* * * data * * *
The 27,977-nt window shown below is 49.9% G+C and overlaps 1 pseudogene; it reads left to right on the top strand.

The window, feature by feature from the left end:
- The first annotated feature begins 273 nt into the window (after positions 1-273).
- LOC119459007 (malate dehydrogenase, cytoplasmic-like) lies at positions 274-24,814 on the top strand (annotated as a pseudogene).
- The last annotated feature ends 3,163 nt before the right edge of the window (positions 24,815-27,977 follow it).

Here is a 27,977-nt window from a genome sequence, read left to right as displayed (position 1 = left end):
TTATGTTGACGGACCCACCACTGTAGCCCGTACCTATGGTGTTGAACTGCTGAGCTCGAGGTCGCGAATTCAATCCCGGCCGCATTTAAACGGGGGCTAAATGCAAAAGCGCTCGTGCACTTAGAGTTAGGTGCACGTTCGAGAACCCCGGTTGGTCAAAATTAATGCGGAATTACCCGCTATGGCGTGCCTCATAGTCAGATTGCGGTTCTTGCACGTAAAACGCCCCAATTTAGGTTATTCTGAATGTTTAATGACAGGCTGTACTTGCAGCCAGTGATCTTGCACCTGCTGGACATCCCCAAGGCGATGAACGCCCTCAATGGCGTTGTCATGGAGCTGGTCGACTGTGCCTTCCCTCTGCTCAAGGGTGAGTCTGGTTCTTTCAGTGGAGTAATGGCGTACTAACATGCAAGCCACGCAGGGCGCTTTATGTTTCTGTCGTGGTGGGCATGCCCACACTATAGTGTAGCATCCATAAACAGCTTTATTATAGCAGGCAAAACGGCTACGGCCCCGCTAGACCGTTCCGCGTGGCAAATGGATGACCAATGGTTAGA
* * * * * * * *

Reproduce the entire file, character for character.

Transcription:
The 27,977-nt window shown below is 49.9% G+C and overlaps 1 pseudogene; it reads left to right on the top strand.

The window, feature by feature from the left end:
- The first annotated feature begins 273 nt into the window (after positions 1-273).
- LOC119459007 (malate dehydrogenase, cytoplasmic-like) lies at positions 274-24,814 on the top strand (annotated as a pseudogene).
- The last annotated feature ends 3,163 nt before the right edge of the window (positions 24,815-27,977 follow it).

Here is a 27,977-nt window from a genome sequence, read left to right as displayed (position 1 = left end):
TTATGTTGACGGACCCACCACTGTAGCCCGTACCTATGGTGTTGAACTGCTGAGCTCGAGGTCGCGAATTCAATCCCGGCCGCATTTAAACGGGGGCTAAATGCAAAAGCGCTCGTGCACTTAGAGTTAGGTGCACGTTCGAGAACCCCGGTTGGTCAAAATTAATGCGGAATTACCCGCTATGGCGTGCCTCATAGTCAGATTGCGGTTCTTGCACGTAAAACGCCCCAATTTAGGTTATTCTGAATGTTTAATGACAGGCTGTACTTGCAGCCAGTGATCTTGCACCTGCTGGACATCCCCAAGGCGATGAACGCCCTCAATGGCGTTGTCATGGAGCTGGTCGACTGTGCCTTCCCTCTGCTCAAGGGTGAGTCTGGTTCTTTCAGTGGAGTAATGGCGTACTAACATGCAAGCCACGCAGGGCGCTTTATGTTTCTGTCGTGGTGGGCATGCCCACACTATAGTGTAGCATCCATAAACAGCTTTATTATAGCAGGCAAAACGGCTACGGCCCCGCTAGACCGTTCCGCGTGGCAAATGGATGACCAATGGTTAGA